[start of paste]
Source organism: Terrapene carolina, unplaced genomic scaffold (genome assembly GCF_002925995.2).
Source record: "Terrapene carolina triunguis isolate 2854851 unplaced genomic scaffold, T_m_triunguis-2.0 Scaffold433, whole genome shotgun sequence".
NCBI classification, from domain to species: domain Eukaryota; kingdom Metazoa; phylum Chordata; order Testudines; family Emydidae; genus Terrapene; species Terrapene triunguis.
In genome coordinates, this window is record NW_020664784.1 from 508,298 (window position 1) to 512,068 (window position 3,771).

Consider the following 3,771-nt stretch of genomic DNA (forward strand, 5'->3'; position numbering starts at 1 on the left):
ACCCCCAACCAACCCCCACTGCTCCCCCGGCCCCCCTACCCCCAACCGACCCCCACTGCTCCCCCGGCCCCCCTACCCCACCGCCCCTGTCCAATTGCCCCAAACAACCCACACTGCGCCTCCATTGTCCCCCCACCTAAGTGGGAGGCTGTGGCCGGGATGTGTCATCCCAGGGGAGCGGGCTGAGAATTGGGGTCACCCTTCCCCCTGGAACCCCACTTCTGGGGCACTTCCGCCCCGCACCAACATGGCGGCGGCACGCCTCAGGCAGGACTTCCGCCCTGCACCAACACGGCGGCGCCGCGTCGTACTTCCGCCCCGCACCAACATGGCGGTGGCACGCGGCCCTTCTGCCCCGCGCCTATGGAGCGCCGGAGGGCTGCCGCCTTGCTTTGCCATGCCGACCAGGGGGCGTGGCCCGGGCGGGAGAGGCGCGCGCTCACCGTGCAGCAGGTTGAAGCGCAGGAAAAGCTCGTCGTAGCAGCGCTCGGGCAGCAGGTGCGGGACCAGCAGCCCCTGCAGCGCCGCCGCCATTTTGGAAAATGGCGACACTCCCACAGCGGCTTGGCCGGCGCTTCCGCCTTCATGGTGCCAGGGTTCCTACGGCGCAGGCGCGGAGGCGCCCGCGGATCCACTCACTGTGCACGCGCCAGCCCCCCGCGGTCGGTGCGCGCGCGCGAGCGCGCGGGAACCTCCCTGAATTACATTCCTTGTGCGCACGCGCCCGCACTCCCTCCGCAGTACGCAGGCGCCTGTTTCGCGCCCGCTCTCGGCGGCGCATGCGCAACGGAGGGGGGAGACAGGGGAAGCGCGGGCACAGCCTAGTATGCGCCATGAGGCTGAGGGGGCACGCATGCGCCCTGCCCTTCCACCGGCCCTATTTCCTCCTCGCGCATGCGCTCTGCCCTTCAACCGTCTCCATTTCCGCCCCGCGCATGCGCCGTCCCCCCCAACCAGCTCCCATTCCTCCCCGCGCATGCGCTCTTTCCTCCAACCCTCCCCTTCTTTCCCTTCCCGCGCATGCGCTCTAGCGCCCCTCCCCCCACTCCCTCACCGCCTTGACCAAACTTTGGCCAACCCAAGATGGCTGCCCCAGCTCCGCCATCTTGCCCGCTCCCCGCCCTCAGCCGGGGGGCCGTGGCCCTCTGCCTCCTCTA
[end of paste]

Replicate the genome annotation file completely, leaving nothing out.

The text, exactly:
Source organism: Terrapene carolina, unplaced genomic scaffold (genome assembly GCF_002925995.2).
Source record: "Terrapene carolina triunguis isolate 2854851 unplaced genomic scaffold, T_m_triunguis-2.0 Scaffold433, whole genome shotgun sequence".
NCBI classification, from domain to species: domain Eukaryota; kingdom Metazoa; phylum Chordata; order Testudines; family Emydidae; genus Terrapene; species Terrapene triunguis.
In genome coordinates, this window is record NW_020664784.1 from 508,298 (window position 1) to 512,068 (window position 3,771).

Consider the following 3,771-nt stretch of genomic DNA (forward strand, 5'->3'; position numbering starts at 1 on the left):
ACCCCCAACCAACCCCCACTGCTCCCCCGGCCCCCCTACCCCCAACCGACCCCCACTGCTCCCCCGGCCCCCCTACCCCACCGCCCCTGTCCAATTGCCCCAAACAACCCACACTGCGCCTCCATTGTCCCCCCACCTAAGTGGGAGGCTGTGGCCGGGATGTGTCATCCCAGGGGAGCGGGCTGAGAATTGGGGTCACCCTTCCCCCTGGAACCCCACTTCTGGGGCACTTCCGCCCCGCACCAACATGGCGGCGGCACGCCTCAGGCAGGACTTCCGCCCTGCACCAACACGGCGGCGCCGCGTCGTACTTCCGCCCCGCACCAACATGGCGGTGGCACGCGGCCCTTCTGCCCCGCGCCTATGGAGCGCCGGAGGGCTGCCGCCTTGCTTTGCCATGCCGACCAGGGGGCGTGGCCCGGGCGGGAGAGGCGCGCGCTCACCGTGCAGCAGGTTGAAGCGCAGGAAAAGCTCGTCGTAGCAGCGCTCGGGCAGCAGGTGCGGGACCAGCAGCCCCTGCAGCGCCGCCGCCATTTTGGAAAATGGCGACACTCCCACAGCGGCTTGGCCGGCGCTTCCGCCTTCATGGTGCCAGGGTTCCTACGGCGCAGGCGCGGAGGCGCCCGCGGATCCACTCACTGTGCACGCGCCAGCCCCCCGCGGTCGGTGCGCGCGCGCGAGCGCGCGGGAACCTCCCTGAATTACATTCCTTGTGCGCACGCGCCCGCACTCCCTCCGCAGTACGCAGGCGCCTGTTTCGCGCCCGCTCTCGGCGGCGCATGCGCAACGGAGGGGGGAGACAGGGGAAGCGCGGGCACAGCCTAGTATGCGCCATGAGGCTGAGGGGGCACGCATGCGCCCTGCCCTTCCACCGGCCCTATTTCCTCCTCGCGCATGCGCTCTGCCCTTCAACCGTCTCCATTTCCGCCCCGCGCATGCGCCGTCCCCCCCAACCAGCTCCCATTCCTCCCCGCGCATGCGCTCTTTCCTCCAACCCTCCCCTTCTTTCCCTTCCCGCGCATGCGCTCTAGCGCCCCTCCCCCCACTCCCTCACCGCCTTGACCAAACTTTGGCCAACCCAAGATGGCTGCCCCAGCTCCGCCATCTTGCCCGCTCCCCGCCCTCAGCCGGGGGGCCGTGGCCCTCTGCCTCCTCTA